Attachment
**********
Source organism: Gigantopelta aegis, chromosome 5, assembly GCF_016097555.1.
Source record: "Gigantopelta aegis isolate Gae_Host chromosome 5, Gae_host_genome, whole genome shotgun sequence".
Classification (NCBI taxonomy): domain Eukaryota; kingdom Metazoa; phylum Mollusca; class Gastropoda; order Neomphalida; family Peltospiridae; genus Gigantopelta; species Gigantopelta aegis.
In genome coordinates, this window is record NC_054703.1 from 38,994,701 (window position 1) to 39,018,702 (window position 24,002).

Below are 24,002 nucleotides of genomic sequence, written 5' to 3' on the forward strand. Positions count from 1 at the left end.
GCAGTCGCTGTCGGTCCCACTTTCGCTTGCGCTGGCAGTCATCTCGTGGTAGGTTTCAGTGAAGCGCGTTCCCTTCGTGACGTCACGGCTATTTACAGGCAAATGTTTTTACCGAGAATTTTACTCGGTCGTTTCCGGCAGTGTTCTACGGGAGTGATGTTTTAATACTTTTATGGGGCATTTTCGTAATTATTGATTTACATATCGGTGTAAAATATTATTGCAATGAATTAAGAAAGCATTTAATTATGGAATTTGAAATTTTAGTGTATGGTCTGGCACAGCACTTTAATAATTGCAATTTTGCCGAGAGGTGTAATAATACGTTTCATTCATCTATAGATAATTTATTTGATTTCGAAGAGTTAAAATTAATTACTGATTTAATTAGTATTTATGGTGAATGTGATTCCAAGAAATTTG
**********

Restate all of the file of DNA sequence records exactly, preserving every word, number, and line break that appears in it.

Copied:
Source organism: Gigantopelta aegis, chromosome 5, assembly GCF_016097555.1.
Source record: "Gigantopelta aegis isolate Gae_Host chromosome 5, Gae_host_genome, whole genome shotgun sequence".
Classification (NCBI taxonomy): domain Eukaryota; kingdom Metazoa; phylum Mollusca; class Gastropoda; order Neomphalida; family Peltospiridae; genus Gigantopelta; species Gigantopelta aegis.
In genome coordinates, this window is record NC_054703.1 from 38,994,701 (window position 1) to 39,018,702 (window position 24,002).

Below are 24,002 nucleotides of genomic sequence, written 5' to 3' on the forward strand. Positions count from 1 at the left end.
GCAGTCGCTGTCGGTCCCACTTTCGCTTGCGCTGGCAGTCATCTCGTGGTAGGTTTCAGTGAAGCGCGTTCCCTTCGTGACGTCACGGCTATTTACAGGCAAATGTTTTTACCGAGAATTTTACTCGGTCGTTTCCGGCAGTGTTCTACGGGAGTGATGTTTTAATACTTTTATGGGGCATTTTCGTAATTATTGATTTACATATCGGTGTAAAATATTATTGCAATGAATTAAGAAAGCATTTAATTATGGAATTTGAAATTTTAGTGTATGGTCTGGCACAGCACTTTAATAATTGCAATTTTGCCGAGAGGTGTAATAATACGTTTCATTCATCTATAGATAATTTATTTGATTTCGAAGAGTTAAAATTAATTACTGATTTAATTAGTATTTATGGTGAATGTGATTCCAAGAAATTTG